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Computer Science, Software Engineering Students Design Prize-Winning Projects at Collegiate Hackathon Events
May 6, 2014
Hackathon Winners: Computer science and software engineering students (from left) Neil Semmel, Frank Roetker, Dax Earl, and Jeffrey Carter combined to create Easy AMA, a web app designed that earned first-place honors at Penn State University’s HackPSU event. They formed the idea for their product during the nine-hour road trip to the event. (Photo by Dale Long)
Rose-Hulman computer science and software engineering students showcased their programming and design skills to develop prize-winning mobile applications, websites, and hardware technology at collegiate hackathon events at Penn State University, Yale University, University of Illinois and Purdue University.
Hackathons are 24- to 36-hour events providing software programmers, computer code writers, graphic designers, and marketers to collaborate for the creation of their own software and hardware products, called a “hack.”
Juniors Jeffrey Carter, Frank Roetker, and Neil Semmel joined with sophomore Dax Earl to win Penn State’s HackPSU, and $2,500, with Easy AMA, a web app designed to allow people to easily manage their Ask-Me-Anythings (AMAs) on Reddit. The user is able to create an AMA, view and reply to questions and replies from other users, and view statistics about their AMA.
The Easy AMA application was built by using NodeJS, AngularJS, and ExpressJS, along with Python and ZeroMQ for additional processing and inter-process communication (IPC) message handling.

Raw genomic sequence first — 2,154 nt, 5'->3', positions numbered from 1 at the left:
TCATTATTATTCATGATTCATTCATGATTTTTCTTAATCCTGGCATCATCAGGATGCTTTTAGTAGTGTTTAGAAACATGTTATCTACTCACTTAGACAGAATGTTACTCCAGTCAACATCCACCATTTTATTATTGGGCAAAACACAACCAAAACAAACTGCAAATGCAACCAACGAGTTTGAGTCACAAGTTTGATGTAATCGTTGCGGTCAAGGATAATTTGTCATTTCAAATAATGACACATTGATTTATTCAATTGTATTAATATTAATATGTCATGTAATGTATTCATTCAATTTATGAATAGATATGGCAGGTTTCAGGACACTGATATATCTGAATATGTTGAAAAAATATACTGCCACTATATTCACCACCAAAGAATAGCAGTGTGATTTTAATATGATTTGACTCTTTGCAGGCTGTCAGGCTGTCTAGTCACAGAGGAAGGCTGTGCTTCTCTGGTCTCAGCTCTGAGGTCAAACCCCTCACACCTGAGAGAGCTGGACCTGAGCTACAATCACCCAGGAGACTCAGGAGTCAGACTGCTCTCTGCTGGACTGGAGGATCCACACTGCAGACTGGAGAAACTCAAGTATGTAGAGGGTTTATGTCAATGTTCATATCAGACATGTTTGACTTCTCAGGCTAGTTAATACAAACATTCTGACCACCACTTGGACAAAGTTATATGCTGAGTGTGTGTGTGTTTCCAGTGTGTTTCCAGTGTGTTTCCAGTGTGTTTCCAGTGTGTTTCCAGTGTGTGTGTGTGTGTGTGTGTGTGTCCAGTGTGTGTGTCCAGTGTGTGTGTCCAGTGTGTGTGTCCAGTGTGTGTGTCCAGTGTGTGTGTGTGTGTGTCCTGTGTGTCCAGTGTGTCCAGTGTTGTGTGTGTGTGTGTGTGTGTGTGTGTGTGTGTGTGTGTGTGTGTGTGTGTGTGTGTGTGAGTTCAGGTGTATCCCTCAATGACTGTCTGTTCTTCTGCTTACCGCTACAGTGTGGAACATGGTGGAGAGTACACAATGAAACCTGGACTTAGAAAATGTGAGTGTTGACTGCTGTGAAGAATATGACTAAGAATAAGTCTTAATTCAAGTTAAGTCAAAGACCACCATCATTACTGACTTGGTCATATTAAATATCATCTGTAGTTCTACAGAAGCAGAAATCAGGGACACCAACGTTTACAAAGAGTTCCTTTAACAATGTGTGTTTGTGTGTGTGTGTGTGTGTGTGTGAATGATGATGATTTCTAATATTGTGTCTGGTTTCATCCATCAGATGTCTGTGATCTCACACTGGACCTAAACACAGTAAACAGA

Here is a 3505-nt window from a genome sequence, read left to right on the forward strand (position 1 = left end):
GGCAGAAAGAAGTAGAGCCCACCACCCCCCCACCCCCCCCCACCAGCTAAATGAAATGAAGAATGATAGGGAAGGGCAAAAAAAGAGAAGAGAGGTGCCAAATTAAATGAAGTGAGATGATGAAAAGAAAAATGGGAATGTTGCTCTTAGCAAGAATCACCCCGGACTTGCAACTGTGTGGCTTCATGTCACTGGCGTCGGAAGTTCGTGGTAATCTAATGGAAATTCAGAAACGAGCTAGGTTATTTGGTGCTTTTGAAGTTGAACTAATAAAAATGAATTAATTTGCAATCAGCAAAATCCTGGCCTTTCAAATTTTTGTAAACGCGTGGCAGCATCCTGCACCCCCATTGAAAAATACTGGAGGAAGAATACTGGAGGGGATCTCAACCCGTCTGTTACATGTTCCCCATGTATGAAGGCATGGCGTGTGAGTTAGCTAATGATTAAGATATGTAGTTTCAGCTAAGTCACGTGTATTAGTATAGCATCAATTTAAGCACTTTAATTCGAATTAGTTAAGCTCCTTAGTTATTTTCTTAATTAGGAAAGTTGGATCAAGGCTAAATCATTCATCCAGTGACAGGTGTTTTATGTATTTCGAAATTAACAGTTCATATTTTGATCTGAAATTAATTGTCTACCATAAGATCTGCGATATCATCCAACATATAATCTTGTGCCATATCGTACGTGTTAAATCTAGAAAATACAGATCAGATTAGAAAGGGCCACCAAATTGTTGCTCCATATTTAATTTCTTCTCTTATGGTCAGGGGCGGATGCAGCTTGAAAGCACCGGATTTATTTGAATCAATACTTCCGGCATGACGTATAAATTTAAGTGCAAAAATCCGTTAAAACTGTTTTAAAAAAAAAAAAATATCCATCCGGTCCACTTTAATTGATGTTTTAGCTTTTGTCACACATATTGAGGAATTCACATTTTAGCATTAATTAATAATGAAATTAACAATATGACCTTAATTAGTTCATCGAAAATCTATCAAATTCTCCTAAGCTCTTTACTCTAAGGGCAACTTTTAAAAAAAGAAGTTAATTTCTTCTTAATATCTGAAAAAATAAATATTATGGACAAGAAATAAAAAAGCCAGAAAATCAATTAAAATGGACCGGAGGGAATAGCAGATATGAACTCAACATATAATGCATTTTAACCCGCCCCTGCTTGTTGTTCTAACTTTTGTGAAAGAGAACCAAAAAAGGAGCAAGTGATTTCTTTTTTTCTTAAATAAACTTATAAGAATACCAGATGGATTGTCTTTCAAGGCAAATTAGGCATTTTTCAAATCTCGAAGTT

Then, at Illinois, Earl teamed with junior Tayler Burns, and sophomores Aaron Golliver and Mason Schneider to create IncenToLearn, a website that allows parents to provide incentives for their children to learn, while keeping track of their child's education. The product won the Most Innovative Use of the Wolfram Technology Stack prize and was one of 10 teams to earn the Most Creative Use of the Firebase API award.
Carter and Roetker joined sophomore James Butler and junior Chad Jones at Illinois’ event to form Spindl, a product that allows users to easily control all the small transactions in their everyday life by sending a simple text message; enables businesses to more easily connect their customers with their products; and allows businesses to easily create cashless payment solutions. It won the Best Use of the Dwolla API award and was one of the 10 firebase award winners.
There were two prize-winning teams at Purdue’s BoilerMake: Team PartyHub, consisting of juniors John McCormack and Francis Meng, sophomore Isaac Sanders, and Jones; and Team League of Data, with members Burns, Earl, Golliver, and Schneider. A total of 23 Rose-Hulman students participated among the over 400 students from 17 colleges.
Then, senior Ryne Bell joined Daniel and Schneider in winning a prize for most creative use of the database query computer language HTSQL at Yale’s 24-hour Y-Hack, an event that attracted international teams.
“Rose-Hulman has prepared us for the pressure-packed situations at hackathon events,” says Roetker. “We’re able to solve problems, write programs and prepare a finished product in a competitive situation.”
Carter adds, “It’s a lot of fun applying the skills that you have learned in class, and see where we stack up against other college student programmers.”
“As engineers, we like to solve problems,” Earl states. “These hackathons push us to the limits of our technical and personal skills. In many cases, the teams are formed hours before the competition, during the trip to the host college, and we’re thrown into a challenging situation. It’s great to come out on top.”
Sanders says “BoilerMake was a great opportunity for students to be creative, maybe win a prize, and talk to companies (34 sponsors, including Apple and Google) that are hiring interns.”
A new Rose-Hulman Hackers Club has been formed on campus to encourage and support students participating in national collegiate competitions.